This applies to the church too.  When God blesses another church with growth, it makes us happy.  We couldn’t be happier.  Why?  Because they are part of that “one, holy, Christian, apostolic Church,” which we confess in the Nicene Creed.  The same Lord who loves us loves them also.  We are better than family—the Bible says we are one body.  When they are sad, we are sad; when  they are happy, we are happy; and when they need help, we want to help them—even if it’s going to cost us.
That’s what we see here—the Jerusalem church rejoiced at the success of God’s Word in a another place, so much so that they were eager to help in whatever way they could.
This is also what Christ was like.  He saw us in danger, damned because of our sins, and he wanted to save us.  Though it would cost him greatly, he took the way of the cross.  He did it for us, because he cared more about us than he did about the pain he would suffer.  Now also, a strange thing has been happening on earth—strange to the ways of the world at least.  People who believe in Christ become like him.  They start to show that same self-sacrificing attitude.

Christians are Christ-like
1. The Jerusalem Christians showed this, 
2. the Christians in Antioch showed this, and 
3.  by the grace and power of God we do too. 

1.  In Jerusalem, the glorious, untouchable days of the early church did not last long.  Peter and John had been arrested for healing a crippled beggar, but then they were released with only a warning.  Stephen did not get off so easily.  He was stoned to death for preaching about Jesus.  Saul was going from house to house, dragging Christians off to prison.  Many believers left Jerusalem because of this.  Some of them went to Antioch.  Meanwhile, the persecution in Jerusalem got worse.  King Herod put James to death—James, the brother of John, who had been one of the three who were closest to Jesus.  Herod also arrested Peter, though an angel would come to break Peter out of jail.  Those were troubling times in Jerusalem.
When they heard the news that another church was growing in the heathen city of Antioch, we would have understood if they would have felt they had too many problems of their own to pay much attention to this new church.  We would have understood if they had felt that they had been abandoned by those people who left Jerusalem and started this church in Antioch.  We would have understood their resentment.   If they had wanted to keep their leaders in Jerusalem, we could understand why.  The church was under attack.  They needed all the good men they could get.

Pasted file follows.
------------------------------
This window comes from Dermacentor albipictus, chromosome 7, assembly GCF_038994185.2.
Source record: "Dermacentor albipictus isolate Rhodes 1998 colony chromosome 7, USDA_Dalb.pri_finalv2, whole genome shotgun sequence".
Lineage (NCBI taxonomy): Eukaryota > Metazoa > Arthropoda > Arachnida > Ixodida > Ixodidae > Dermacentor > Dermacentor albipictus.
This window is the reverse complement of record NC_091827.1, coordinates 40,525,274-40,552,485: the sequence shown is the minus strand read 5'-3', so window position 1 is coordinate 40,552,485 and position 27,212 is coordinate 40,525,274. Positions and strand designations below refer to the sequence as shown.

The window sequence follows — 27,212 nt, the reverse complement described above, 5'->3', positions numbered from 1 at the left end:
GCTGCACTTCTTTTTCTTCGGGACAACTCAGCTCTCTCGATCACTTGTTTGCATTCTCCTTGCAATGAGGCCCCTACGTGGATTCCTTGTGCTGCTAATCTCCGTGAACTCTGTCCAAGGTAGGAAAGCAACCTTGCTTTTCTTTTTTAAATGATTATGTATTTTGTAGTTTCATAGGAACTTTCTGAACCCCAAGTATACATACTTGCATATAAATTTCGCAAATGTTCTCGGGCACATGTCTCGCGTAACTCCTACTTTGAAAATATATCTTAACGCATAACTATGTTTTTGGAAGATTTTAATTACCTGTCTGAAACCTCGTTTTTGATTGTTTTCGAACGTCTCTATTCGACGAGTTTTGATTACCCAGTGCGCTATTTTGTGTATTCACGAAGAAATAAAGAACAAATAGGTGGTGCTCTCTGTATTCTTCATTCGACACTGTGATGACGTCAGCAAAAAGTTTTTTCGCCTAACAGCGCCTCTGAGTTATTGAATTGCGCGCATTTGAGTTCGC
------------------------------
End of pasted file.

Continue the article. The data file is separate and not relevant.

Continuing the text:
Actually, though, we see the Jerusalem church very interested in these new believers in Antioch.  They needed help.  The city of Antioch had a reputation.  They were the “Sin City” of Syria. Right away the Jerusalem church sent Barnabas, one of their best, to go to Antioch and help.
We hear that “Barnabas was a good man, full of the Holy Spirit and faith.”  It was Barnabas who first introduced the Apostle Paul to the church in Jerusalem.  They would miss his ability to encourage and teach, but their brothers in Antioch needed him more.

2.  The Church in Antioch was greatly blessed to have Barnabas with them, and later Saul.  Barnabas taught them to set their hearts on the Lord’s will.  The Holy Spirit worked through that encouragement so that they become so much like the Lord Jesus in his love that people noticed, and started to call them “Christians.”—people who are with Christ.”
We could have understood if the Antioch Church had not been Christ-like.  They had their own problems.  They could have put themselves and their needs first.  First of all, they needed strong leadership.  There was a large Jewish population, and the Jews would probably attack the new Christians.  Those who were not Jews would attack them too.  There is evidence that they were mocked, and some used the name “Christian” in a derogatory way. Antioch was also a city full of temptations.  Even the Romans complained that the sins of Antioch were polluting Rome.   The Antioch church had enough problems of its own to worry about. 
But Antioch followed the way of Christ.  They set their own needs aside, and turned their thoughts to others.  When they heard about the famine in Jerusalem, right away they took up a collection to aid their fellow believers in Jerusalem.  Soon after that, they sent Barnabas and Paul away to preach and teach in other cities.  Antioch would in fact become the base camp for Paul’s missionary journeys.
If there is anything impressive about this story, it is because this self-sacrificing love for others is so unnatural to the human heart.

3. We call ourselves Christians, but it does not come easy for us to be like Christ.  Selfless love was not a natural quality in those Jerusalem and Antioch Christians, and it is not a natural part of us either.